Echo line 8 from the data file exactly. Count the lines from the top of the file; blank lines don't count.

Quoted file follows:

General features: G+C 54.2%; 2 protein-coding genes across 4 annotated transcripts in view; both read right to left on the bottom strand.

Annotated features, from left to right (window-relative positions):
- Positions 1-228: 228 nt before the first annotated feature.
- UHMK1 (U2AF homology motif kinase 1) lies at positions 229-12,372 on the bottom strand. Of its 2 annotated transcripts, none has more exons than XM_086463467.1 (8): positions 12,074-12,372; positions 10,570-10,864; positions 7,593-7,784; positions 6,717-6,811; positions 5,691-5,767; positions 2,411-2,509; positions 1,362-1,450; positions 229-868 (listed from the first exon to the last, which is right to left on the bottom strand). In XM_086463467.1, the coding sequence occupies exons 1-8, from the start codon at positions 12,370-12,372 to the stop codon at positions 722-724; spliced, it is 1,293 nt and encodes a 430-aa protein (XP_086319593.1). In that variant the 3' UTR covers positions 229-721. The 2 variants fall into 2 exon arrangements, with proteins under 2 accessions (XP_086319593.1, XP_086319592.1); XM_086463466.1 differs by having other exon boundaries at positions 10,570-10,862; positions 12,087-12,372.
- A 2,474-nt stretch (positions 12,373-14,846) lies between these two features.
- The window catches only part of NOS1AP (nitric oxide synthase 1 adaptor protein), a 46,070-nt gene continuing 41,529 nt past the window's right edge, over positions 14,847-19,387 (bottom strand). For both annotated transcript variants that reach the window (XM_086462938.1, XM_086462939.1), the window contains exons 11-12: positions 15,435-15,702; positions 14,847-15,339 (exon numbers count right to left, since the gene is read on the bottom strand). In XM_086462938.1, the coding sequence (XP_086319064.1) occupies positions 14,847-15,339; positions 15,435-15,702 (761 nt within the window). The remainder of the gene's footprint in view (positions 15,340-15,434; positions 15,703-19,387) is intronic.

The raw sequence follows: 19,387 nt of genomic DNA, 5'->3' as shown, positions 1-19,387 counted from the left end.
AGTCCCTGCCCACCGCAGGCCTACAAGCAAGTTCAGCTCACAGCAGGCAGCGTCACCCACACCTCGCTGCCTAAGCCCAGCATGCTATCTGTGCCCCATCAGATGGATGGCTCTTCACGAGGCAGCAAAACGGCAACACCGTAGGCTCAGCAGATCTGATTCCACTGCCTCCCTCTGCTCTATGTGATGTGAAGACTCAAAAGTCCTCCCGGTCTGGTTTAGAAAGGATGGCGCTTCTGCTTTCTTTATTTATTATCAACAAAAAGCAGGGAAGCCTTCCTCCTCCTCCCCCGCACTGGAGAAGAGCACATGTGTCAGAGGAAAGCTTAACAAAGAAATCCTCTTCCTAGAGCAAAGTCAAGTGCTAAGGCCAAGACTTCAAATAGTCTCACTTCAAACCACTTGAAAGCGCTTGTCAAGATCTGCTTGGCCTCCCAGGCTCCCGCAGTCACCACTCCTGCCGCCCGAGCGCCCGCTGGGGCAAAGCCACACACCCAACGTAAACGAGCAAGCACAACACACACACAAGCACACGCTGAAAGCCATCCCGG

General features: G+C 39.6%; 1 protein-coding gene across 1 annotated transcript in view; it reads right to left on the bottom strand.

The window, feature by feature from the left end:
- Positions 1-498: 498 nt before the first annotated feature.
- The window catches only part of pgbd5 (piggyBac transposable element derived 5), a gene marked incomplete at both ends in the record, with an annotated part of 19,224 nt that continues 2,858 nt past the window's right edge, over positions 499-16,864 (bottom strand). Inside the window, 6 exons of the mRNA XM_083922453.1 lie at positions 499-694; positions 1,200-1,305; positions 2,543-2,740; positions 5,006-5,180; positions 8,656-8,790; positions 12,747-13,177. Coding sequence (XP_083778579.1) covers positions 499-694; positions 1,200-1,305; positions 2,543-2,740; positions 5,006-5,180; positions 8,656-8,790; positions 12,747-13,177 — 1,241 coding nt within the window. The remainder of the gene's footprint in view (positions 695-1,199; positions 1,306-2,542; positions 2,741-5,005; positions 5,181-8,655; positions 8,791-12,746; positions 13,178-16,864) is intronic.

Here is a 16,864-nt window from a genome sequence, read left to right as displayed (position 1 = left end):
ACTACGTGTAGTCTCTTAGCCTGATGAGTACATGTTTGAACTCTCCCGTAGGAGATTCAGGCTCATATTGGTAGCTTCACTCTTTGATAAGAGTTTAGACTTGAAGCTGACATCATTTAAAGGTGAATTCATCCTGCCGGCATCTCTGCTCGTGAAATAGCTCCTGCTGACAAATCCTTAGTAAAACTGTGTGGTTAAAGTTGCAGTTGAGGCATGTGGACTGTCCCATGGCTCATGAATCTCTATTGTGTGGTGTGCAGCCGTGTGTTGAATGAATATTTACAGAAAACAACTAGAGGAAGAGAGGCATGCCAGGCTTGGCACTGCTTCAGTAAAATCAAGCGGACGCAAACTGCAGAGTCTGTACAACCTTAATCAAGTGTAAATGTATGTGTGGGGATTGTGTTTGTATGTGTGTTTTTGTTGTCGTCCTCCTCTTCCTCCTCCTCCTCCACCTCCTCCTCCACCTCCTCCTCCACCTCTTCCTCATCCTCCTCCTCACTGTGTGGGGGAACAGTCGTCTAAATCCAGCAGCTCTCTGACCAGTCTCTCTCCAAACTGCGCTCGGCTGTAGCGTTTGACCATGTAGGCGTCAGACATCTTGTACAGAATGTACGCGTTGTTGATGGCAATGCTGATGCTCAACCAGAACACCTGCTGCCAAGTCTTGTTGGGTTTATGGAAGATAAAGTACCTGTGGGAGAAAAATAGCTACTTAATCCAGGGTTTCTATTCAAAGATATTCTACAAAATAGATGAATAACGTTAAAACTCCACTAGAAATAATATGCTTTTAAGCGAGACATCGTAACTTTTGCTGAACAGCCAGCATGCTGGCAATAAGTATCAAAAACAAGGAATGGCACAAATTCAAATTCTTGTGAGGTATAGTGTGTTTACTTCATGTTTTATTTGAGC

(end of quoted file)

AGTCCCTGCCCACCGCAGGCCTACAAGCAAGTTCAGCTCACAGCAGGCAGCGTCACCCACACCTCGCTGCCTAAGCCCAGCATGCTATCTGTGCCCCATCAGATGGATGGCTCTTCACGAGGCAGCAAAACGGCAACACCGTAGGCTCAGCAGATCTGATTCCACTGCCTCCCTCTGCTCTATGTGATGTGAAGACTCAAAAGTCCTCCCGGTCTGGTTTAGAAAGGATGGCGCTTCTGCTTTCTTTATTTATTATCAACAAAAAGCAGGGAAGCCTTCCTCCTCCTCCCCCGCACTGGAGAAGAGCACATGTGTCAGAGGAAAGCTTAACAAAGAAATCCTCTTCCTAGAGCAAAGTCAAGTGCTAAGGCCAAGACTTCAAATAGTCTCACTTCAAACCACTTGAAAGCGCTTGTCAAGATCTGCTTGGCCTCCCAGGCTCCCGCAGTCACCACTCCTGCCGCCCGAGCGCCCGCTGGGGCAAAGCCACACACCCAACGTAAACGAGCAAGCACAACACACACACAAGCACACGCTGAAAGCCATCCCGG